Wednesday, August 31, 2016

OpenStax: Doing OER effectively and sustainably.

I recently discovered OpenStax and their collection of open source textbooks for classes at the high school and collegiate levels.  Their texts hit the major courses in math, science, and the social sciences—from calculus to physics to economics.  For readers of this blog, largely interested in mathematics, the three-semester calculus text, derived from Gil Strang's Calculus, is a high quality text rendered in both pdf and html (and soon in print).  Having taught calculus off and on for the better part of 25 years, this free text is at or near the quality of Stewart's.

Having also contributed a bit to Guichard's Calculus book, another good open source calculus text, I was particularly impressed by the high-level of production apparent in the OpenStax calculus book. I know it's pretty difficult for a volunteer corps to create such a high-quality text.  Curious about how such a high-quality open source text came to be, I reached out to Anthony Palmiotto, Editorial Director at OpenStax, to learn a bit more about how they do things there.

The OpenStax organization is a non-profit hosted at Rice University.  Its first open source text was released in 2012.  Since then their library has grown to around two dozen texts.  The consistency of presentation and quality across all of the texts reflects a high quality editorial process.  Their editorial philosophy is characterized by a focus on larger market classes like calculus, intro physics, intro biology, economics etc.  These are the areas where accessible, high-quality texts can have the most impact.  They focus on a single offering in each of the course areas. They want their textbooks to match closely the offerings in the traditional commercial markets for these course texts. Doing so makes it easier for textbook adopters to consider open source texts right next to their commercially offered competitors.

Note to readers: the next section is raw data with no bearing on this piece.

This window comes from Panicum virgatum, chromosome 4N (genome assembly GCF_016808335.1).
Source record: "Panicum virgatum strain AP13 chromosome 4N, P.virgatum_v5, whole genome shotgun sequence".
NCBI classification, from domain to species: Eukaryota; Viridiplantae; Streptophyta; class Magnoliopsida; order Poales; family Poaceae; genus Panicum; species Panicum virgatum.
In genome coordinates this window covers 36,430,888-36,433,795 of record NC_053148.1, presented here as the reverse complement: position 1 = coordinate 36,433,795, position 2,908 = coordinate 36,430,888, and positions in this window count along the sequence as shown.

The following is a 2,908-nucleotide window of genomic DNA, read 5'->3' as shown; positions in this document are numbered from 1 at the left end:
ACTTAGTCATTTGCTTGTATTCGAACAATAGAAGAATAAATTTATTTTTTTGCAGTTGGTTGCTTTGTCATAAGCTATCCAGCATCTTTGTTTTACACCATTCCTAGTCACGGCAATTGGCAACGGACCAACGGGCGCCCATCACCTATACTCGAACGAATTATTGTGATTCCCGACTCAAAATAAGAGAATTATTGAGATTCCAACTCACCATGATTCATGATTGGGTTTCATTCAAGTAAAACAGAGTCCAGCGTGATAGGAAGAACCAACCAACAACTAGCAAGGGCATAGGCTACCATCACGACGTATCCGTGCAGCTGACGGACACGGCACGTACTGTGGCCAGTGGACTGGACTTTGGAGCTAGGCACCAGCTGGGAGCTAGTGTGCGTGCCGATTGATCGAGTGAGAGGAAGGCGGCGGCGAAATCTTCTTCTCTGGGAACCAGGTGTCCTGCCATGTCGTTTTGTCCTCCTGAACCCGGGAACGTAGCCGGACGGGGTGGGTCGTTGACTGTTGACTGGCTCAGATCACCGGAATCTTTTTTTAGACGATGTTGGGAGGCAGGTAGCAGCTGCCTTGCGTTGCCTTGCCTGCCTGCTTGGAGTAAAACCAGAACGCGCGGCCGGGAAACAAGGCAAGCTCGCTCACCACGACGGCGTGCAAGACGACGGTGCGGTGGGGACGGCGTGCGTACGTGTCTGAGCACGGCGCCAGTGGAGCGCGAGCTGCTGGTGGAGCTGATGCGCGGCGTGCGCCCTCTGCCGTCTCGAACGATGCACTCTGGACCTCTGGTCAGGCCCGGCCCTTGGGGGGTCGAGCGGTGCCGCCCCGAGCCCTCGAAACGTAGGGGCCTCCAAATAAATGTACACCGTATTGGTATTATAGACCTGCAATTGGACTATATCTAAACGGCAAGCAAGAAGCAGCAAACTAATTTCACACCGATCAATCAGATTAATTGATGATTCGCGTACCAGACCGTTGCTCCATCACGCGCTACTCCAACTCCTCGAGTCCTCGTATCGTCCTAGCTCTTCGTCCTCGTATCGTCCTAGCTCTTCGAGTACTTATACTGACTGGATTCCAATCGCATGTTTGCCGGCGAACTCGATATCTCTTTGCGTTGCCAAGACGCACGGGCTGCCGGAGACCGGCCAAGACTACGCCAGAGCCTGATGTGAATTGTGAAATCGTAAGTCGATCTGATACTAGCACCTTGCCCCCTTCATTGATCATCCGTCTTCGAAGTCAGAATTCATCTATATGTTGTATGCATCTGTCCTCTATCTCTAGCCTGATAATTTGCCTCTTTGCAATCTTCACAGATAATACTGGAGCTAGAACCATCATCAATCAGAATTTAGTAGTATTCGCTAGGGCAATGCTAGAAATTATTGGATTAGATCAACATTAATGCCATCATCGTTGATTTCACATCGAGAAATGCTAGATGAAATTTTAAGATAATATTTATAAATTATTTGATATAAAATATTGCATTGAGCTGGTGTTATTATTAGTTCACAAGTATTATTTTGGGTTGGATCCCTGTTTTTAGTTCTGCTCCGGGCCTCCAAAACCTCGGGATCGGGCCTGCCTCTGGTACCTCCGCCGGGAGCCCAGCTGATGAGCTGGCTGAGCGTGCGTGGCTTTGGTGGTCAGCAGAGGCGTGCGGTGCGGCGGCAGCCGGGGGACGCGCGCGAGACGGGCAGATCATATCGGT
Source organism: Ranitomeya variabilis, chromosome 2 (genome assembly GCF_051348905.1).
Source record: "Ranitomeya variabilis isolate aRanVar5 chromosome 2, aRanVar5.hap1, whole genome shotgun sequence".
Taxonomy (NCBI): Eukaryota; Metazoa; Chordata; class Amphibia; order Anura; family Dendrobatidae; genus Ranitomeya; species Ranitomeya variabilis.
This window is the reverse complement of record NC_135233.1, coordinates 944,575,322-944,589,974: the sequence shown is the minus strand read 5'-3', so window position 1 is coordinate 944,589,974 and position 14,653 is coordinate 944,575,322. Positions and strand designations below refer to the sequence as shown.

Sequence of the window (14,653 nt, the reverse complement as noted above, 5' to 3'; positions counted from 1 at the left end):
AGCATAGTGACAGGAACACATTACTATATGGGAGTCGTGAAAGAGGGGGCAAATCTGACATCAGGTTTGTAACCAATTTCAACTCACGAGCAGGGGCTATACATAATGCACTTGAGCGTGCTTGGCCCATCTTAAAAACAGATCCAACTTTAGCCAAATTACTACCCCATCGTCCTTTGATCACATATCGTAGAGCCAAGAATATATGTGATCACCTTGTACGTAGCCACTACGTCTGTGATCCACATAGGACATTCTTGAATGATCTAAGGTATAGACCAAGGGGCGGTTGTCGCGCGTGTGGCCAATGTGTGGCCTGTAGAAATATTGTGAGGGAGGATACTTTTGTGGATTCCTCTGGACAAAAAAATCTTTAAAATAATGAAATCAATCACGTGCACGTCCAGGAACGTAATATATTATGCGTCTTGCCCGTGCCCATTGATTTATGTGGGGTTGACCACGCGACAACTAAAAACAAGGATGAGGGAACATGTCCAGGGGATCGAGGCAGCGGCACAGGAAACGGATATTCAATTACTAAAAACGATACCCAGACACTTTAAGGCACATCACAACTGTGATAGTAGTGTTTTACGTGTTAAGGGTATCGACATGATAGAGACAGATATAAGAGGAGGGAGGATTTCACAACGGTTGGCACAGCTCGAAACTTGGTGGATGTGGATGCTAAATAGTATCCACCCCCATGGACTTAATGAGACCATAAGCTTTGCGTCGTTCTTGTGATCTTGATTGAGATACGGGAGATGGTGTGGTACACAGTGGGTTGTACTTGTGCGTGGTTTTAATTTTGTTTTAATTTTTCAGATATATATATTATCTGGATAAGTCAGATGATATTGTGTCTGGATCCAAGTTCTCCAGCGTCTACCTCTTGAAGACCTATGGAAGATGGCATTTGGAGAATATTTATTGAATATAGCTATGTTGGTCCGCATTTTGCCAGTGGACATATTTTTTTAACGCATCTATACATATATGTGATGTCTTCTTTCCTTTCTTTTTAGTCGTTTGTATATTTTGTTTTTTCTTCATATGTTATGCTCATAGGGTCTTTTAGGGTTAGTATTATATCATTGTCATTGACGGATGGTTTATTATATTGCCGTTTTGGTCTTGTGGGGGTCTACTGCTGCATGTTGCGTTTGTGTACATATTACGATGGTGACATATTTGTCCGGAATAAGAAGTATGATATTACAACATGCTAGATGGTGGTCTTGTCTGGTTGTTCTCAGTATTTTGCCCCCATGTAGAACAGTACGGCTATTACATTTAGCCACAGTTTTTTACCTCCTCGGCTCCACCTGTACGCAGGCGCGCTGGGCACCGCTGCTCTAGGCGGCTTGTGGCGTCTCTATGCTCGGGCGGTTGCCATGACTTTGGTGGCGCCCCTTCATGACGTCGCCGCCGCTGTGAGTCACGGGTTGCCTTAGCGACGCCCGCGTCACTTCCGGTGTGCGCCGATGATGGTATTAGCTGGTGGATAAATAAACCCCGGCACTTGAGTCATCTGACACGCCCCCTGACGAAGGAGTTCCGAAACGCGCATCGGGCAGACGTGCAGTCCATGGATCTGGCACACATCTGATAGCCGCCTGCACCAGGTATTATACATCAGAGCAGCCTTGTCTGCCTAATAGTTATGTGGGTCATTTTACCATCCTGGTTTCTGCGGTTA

To begin, each text has primary authors and contributing authors.  The authors and editors are paid for their work (unlike in many open-source publishing efforts).  There is a development phase and a maintenance phase.  During the maintenance phase, errata are collected from readers, authors and editors continuously.  Corrections are made incrementally to the on-line version and full updates to the texts (pdf) occur between the traditional academic terms (semesters) of most colleges and universities.

Baseline funding comes from Rice University.  Additional funding for specific book projects is sought on a case-by-case basis through grants and donations.  OpenStax has received funding from a number of philanthropic organizations including the Bill and Melinda Gates Foundation.  They also receive funding from companies in the educational technology sector.  For example, WebAssign bundles OpenStax texts with its commercial offerings and supports OpenStax in exchange. OpenStax does not make money on the print book sales.  For the sake of accessibility, print books are sold at or near cost.

Though it is notoriously difficult to assess uptake and adoption of open-source texts, the data that OpenStax receives, from its commercial partners, as well as from self-identified users, shows significant year over year usage growth according to Palmiotto.

It should be noted too, that in the case of OpenStax, I do not use the term open source lightly.  In the true spirit of borrowing, sharing, modifying and redistributing, the source for the texts is hosted on the OpenStax CNX platform.  Users are free to fork an existing text and to modify it to suit their needs.  While OpenStax will conveniently host your forked text on their site, you are also free to download, modify, and redistribute the text on your platform of choice.

In the end, though it was hard to get an accurate figure, the total cost of development for the OpenStax calculus text was between $500,000 and $1,000,000.  This goes a long way towards satisfying my curiosity about the high quality of the text.  In other words, it wasn't a volunteer effort, but rather a paid group of authors and developers.  It remains an open question whether a purely volunteer corps can produce a text of the same quality.  However, unlike a typical commercial text, the OpenStax calculus text could represent the foundation of a purely volunteer effort at maintenance and continued development moving forward. Regardless, all of the texts are significant contributions to the OER effort and help to lower costs and increase accessibility for students taking these courses.

The OpenStax approach to open-source academic publishing is effective and sustainable.  It is a model for how open-source publishing can generate high-quality texts that can compete with commercial offerings.  In a subsequent posting, I'll discuss OpenStax's partner program for educational institutions that wish to make open educational resources a priority.

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